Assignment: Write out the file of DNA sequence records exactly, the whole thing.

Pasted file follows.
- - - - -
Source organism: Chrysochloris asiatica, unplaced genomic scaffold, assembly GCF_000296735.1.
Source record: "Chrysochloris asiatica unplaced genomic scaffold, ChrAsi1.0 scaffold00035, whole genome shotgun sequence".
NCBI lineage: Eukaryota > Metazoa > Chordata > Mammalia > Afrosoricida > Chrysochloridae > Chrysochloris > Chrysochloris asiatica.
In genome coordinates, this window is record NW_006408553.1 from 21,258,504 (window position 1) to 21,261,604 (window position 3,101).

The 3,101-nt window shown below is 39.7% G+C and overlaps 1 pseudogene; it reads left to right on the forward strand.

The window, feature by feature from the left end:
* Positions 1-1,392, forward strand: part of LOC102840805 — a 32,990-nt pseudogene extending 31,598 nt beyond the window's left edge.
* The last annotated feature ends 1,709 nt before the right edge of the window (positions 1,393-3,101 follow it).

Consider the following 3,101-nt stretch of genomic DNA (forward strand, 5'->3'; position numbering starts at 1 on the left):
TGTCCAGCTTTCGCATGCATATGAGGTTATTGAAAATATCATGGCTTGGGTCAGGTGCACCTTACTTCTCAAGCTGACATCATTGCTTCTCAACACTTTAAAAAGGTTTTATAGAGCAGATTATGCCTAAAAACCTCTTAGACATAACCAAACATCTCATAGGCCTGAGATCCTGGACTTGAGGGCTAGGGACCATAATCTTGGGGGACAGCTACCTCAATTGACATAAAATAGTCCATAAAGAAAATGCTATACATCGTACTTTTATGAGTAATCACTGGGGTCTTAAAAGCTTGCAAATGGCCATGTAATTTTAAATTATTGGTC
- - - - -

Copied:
Source organism: Chrysochloris asiatica, unplaced genomic scaffold, assembly GCF_000296735.1.
Source record: "Chrysochloris asiatica unplaced genomic scaffold, ChrAsi1.0 scaffold00035, whole genome shotgun sequence".
NCBI lineage: Eukaryota > Metazoa > Chordata > Mammalia > Afrosoricida > Chrysochloridae > Chrysochloris > Chrysochloris asiatica.
In genome coordinates, this window is record NW_006408553.1 from 21,258,504 (window position 1) to 21,261,604 (window position 3,101).

The 3,101-nt window shown below is 39.7% G+C and overlaps 1 pseudogene; it reads left to right on the forward strand.

The window, feature by feature from the left end:
* Positions 1-1,392, forward strand: part of LOC102840805 — a 32,990-nt pseudogene extending 31,598 nt beyond the window's left edge.
* The last annotated feature ends 1,709 nt before the right edge of the window (positions 1,393-3,101 follow it).

Consider the following 3,101-nt stretch of genomic DNA (forward strand, 5'->3'; position numbering starts at 1 on the left):
TGTCCAGCTTTCGCATGCATATGAGGTTATTGAAAATATCATGGCTTGGGTCAGGTGCACCTTACTTCTCAAGCTGACATCATTGCTTCTCAACACTTTAAAAAGGTTTTATAGAGCAGATTATGCCTAAAAACCTCTTAGACATAACCAAACATCTCATAGGCCTGAGATCCTGGACTTGAGGGCTAGGGACCATAATCTTGGGGGACAGCTACCTCAATTGACATAAAATAGTCCATAAAGAAAATGCTATACATCGTACTTTTATGAGTAATCACTGGGGTCTTAAAAGCTTGCAAATGGCCATGTAATTTTAAATTATTGGTC